Maine health agencies have secured $6 million in federal grants to battle the opioid crisis, the U.S. Department of Health and Human Services announced Thursday.

The $6 million will go to community health clinics, hospital systems and the University of Maine for treatment, prevention and to help boost the workforce. Maine has been in the midst of an opioid crisis for the past several years, with 417 drug overdose deaths in 2017 and 354 deaths in 2018.

The funding for Maine was part of $160 million in federal funding announced Thursday that is being distributed across the United States.

Fifteen community health clinics across the state – including Greater Portland Health, Penobscot Community Health Center in Bangor and Healthreach Community Health Centers in Waterville – each received $167,000 to help pay for medication-assisted treatment. The treatment – which includes medications that curb opioid cravings such as Suboxone and methadone – combined with therapy is considered the “gold standard” for treating opioid use disorder.

Darcy Shargo, chief executive officer of the Maine Primary Care Association, which represents the community health clinics, said the clinics have received similar amounts of funding for roughly the past two years, but the need is ongoing.

“This will help health centers build capacity to address the crisis,” Shargo said. “The battle against this epidemic is a pretty long one. Any investment to bolster capacity is much needed and much appreciated.”

The clinics are primarily funded with federal money. The number of patients receiving medication-assisted treatment at federally-funded health centers increased 142 percent from 2016 to 2018, according to a statement.

“Health centers and behavioral health providers are on the front lines of the fight against the opioid crisis and substance use, especially in rural communities. Together, we can end our country’s opioid crisis and lay a foundation for a healthier country where every American can access the mental healthcare they need,” Alex Azar, health and human services secretary for the Trump administration, said in a statement.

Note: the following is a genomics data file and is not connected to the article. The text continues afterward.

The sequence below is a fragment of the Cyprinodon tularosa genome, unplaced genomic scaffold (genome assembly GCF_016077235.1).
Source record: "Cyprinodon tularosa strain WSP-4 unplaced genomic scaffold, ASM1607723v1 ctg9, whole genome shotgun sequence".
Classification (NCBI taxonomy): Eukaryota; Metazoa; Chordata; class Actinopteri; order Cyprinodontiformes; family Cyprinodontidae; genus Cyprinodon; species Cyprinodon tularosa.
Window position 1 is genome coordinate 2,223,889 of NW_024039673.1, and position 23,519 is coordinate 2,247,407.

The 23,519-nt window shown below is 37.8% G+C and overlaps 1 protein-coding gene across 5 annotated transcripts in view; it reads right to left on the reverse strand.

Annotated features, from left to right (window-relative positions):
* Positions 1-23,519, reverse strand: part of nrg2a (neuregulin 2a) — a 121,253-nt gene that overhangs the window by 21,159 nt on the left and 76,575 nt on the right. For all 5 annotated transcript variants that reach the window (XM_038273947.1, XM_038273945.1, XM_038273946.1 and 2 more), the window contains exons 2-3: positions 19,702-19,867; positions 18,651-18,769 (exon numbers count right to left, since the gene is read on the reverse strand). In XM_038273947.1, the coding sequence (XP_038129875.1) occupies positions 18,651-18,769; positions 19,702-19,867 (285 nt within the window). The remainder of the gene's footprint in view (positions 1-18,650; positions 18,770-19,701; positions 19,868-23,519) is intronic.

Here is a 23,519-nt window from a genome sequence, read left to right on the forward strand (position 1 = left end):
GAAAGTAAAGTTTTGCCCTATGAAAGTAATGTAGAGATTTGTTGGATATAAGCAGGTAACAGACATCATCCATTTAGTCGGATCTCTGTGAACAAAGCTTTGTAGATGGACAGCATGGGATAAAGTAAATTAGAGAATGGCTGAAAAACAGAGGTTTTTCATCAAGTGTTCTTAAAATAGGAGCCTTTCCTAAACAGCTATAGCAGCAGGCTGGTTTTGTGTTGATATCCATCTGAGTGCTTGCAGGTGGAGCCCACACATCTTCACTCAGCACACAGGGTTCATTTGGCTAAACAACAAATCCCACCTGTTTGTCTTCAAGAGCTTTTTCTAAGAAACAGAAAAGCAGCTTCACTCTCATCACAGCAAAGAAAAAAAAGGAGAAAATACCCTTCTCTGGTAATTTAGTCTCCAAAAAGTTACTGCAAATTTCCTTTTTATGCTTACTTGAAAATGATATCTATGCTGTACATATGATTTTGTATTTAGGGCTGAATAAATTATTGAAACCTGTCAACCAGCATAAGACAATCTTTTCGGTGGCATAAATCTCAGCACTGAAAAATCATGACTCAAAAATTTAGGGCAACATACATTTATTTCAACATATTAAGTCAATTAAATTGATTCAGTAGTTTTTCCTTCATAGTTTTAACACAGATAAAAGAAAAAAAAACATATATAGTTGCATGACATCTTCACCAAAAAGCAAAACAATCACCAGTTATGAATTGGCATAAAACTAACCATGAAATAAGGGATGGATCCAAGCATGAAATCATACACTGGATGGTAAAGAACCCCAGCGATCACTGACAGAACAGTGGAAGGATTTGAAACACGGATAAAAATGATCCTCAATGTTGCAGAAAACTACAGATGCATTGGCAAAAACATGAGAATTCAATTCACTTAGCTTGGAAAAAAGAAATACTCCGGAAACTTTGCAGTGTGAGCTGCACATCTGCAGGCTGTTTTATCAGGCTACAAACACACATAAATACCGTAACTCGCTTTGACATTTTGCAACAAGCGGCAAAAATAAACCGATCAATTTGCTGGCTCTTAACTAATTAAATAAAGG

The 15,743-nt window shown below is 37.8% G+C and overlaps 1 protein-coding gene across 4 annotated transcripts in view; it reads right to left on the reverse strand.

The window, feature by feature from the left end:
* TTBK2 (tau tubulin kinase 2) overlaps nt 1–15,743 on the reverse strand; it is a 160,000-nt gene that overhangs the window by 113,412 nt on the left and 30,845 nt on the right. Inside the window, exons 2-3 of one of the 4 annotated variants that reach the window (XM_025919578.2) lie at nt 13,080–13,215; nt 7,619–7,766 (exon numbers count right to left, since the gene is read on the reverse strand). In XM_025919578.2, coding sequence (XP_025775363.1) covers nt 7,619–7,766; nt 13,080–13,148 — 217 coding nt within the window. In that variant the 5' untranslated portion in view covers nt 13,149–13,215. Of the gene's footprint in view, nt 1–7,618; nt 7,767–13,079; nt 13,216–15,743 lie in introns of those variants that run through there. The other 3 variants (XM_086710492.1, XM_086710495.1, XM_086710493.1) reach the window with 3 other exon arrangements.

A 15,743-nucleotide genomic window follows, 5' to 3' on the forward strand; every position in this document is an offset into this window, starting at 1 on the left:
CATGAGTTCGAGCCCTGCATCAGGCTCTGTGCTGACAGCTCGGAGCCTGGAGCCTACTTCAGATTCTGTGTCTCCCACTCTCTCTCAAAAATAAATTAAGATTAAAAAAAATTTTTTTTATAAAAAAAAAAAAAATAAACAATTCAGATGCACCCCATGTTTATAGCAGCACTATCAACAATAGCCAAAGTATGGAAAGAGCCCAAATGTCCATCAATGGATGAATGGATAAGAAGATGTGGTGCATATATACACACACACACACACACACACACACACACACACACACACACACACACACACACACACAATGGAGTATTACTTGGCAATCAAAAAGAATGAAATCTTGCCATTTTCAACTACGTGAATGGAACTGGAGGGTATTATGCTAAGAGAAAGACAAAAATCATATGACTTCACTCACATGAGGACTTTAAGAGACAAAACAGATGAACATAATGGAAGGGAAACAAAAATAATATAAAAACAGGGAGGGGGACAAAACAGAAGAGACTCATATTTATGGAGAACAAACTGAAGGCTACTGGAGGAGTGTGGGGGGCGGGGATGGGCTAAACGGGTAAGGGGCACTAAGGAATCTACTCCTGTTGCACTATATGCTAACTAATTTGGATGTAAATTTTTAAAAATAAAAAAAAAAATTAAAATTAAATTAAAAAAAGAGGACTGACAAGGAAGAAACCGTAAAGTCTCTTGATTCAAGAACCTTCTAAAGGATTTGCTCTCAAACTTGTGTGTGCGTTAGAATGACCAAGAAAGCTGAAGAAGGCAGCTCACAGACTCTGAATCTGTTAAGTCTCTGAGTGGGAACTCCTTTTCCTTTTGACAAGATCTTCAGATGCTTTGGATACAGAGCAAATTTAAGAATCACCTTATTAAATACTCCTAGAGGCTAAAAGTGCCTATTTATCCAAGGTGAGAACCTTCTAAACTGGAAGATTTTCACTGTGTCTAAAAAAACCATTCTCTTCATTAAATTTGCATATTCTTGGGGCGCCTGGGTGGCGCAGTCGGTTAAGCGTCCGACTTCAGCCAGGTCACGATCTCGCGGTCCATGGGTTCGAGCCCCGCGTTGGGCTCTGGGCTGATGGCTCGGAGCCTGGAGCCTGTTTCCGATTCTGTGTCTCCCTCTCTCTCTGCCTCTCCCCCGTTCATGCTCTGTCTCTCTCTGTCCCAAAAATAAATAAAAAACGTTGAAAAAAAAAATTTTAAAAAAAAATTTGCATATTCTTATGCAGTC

In addition, MaineHealth, the parent company of Portland’s Maine Medical Center, MaineGeneral Medical Center in Augusta and Penobscot Community Health Center, each received $1 million for prevention, treatment and recovery programs.

The federal money comes after Maine got short-changed in 2018, when funding was limited by a problem with the distribution formula. The state received $4.4 million last year, while New Hampshire received $22.9 million to combat the opioid crisis.

The University of Maine landed a $500,000 grant for workforce development to help make sure there are enough workers in the treatment industry.

Malory Shaughnessy, executive director of the Alliance for Addiction and Mental Health Services Maine, which represents community treatment groups, said the funding is “definitely a step in the right direction” but missing out on funding are community-based substance use treatment groups that are not affiliated with a hospital network or one of the community health clinics.

“We are still missing some pieces of this puzzle,” Shaughnessy said.

Maine’s Medicaid expansion, which started this year, will give about 70,000 previously uninsured adults access to substance use treatment.

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